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A $600,000 profit in eight months looks like a good deal for Park and his investors. But the sale and the way it was handled have led some race fans and dragster hobbyists to say the transaction was nothing more than Park and NP3 flipping the track to line their pockets — and selling out 44 years of racing heritage.
Park repeatedly told race fans and reporters over the last month that his attorney had advised him against speaking with media. He ignored that advice to tell The Pitch that neither city officials nor the frustrated race enthusiasts are telling the full story. Park insists that KCIR had to be sold.
The sale of the raceway has become a finger-pointing mess.
KCIR fans blame Park for selling them out and fault the city for pressuring him to sell.
City officials say they didn't force Park to sell, and fans shouldn't blame them for buying the track.
Park says blame shouldn't lie with him but with the city, which he says gave him an ultimatum to either sell the track or lose it through eminent domain.
"When they [city officials] say we approached them, that is correct," Park says. "We did approach them. They told us to."
Park, who has been involved with the track since 1979, says the city's timeline of negotiation is correct with one omission: The city asked him to put together a plan to sell the track while Park and his investors developed a new race site. Park says the city told him that the first step was to name his price. So he did.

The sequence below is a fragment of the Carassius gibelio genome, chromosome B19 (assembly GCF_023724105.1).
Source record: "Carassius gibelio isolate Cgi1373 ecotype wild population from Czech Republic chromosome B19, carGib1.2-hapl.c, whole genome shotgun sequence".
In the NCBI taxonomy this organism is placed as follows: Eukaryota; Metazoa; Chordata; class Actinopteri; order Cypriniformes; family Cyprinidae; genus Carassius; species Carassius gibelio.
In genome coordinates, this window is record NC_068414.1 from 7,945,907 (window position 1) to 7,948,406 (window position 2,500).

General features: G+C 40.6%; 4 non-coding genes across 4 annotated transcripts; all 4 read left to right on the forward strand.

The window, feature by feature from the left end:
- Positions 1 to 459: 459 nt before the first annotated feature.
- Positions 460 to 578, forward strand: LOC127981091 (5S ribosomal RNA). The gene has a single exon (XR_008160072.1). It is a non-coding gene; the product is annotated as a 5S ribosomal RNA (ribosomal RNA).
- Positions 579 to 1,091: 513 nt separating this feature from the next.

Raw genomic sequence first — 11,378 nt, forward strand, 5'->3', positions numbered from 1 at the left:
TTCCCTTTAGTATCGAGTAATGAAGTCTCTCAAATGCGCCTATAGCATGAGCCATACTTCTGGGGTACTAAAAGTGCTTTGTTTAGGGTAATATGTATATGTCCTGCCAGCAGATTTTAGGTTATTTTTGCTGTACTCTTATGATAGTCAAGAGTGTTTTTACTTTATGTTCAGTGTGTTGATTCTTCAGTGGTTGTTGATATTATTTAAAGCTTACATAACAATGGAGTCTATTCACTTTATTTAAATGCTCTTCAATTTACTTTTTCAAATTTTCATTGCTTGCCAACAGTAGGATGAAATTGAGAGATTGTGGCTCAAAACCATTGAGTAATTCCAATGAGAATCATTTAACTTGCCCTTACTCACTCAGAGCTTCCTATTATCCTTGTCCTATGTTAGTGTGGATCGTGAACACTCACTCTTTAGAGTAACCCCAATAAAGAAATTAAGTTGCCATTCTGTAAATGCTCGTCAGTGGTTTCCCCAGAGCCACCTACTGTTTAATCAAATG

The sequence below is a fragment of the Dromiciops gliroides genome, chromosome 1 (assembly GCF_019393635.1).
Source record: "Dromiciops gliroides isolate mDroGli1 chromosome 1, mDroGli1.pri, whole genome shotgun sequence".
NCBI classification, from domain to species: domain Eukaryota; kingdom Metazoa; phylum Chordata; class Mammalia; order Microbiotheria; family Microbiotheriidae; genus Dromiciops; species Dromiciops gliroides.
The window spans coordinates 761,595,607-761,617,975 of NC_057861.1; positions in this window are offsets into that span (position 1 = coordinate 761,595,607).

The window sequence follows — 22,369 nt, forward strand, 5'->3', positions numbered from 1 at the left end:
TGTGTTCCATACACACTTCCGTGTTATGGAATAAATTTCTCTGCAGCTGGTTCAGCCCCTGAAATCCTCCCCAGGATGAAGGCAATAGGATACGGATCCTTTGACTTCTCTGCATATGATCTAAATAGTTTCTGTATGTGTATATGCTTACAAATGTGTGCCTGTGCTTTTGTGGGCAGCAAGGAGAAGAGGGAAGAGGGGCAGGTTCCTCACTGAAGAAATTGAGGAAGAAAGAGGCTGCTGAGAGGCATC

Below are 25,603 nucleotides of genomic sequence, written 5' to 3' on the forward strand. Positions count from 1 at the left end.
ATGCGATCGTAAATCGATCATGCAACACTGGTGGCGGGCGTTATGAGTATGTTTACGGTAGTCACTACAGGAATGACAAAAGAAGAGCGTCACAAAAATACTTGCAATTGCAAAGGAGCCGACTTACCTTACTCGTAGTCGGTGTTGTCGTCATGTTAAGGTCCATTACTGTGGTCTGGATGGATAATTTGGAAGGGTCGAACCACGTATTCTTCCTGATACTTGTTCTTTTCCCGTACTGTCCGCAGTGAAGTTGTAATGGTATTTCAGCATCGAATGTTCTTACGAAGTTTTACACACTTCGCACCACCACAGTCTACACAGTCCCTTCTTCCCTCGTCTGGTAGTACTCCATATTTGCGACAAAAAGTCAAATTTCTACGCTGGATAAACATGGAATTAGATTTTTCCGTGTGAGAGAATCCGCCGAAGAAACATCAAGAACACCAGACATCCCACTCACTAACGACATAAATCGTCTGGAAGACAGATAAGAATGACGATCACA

Park claims, however, that the city ignored his offer and sent him a letter in May outlining his rights under condemnation proceedings. He says KC also gave him a counteroffer.
"They sent us a letter offering $1 million, or they will take it via eminent domain," Park says. "They didn't say they could. They didn't say they might. They said they will take it."
The city had a history of trying to buy the raceway. Former City Councilwoman Becky Nace told The Kansas City Star in early November that the City Council tried to buy the track between 2003 and 2007 but never struck a deal.
Neighbors have long complained of the noise. Dan Porrevecchio, a former president of the Little Blue Valley Homes Association, told The Pitch a year ago that getting the track out of the area was the neighborhood's top priority.
This history along with Park's few public comments made it easy for the racing community to cast City Hall as the villain when word leaked in early November that the city was on the verge of buying the track and turning it into a park. A decidedly anti-City Hall narrative emerged.
"I don't think they want us," Park says of city officials. "I think they've made that very clear."
More than 50 race fans rallied in support of the track on the steps of City Hall November 7. As a persistent rain fell, parka-clad racers and their children held signs demanding, "Save Our Racetrack" and "Save KCIR."
Lawyer and racer Mark Epstein (who isn't representing anyone involved) emerged as a de facto spokesman, telling reporters that the city was strong-arming Park and the racers.
Epstein noted that neighbors had complained for years about the noise, fearing that it lowered their property values. But he and the race fans contended that the track wasn't at fault.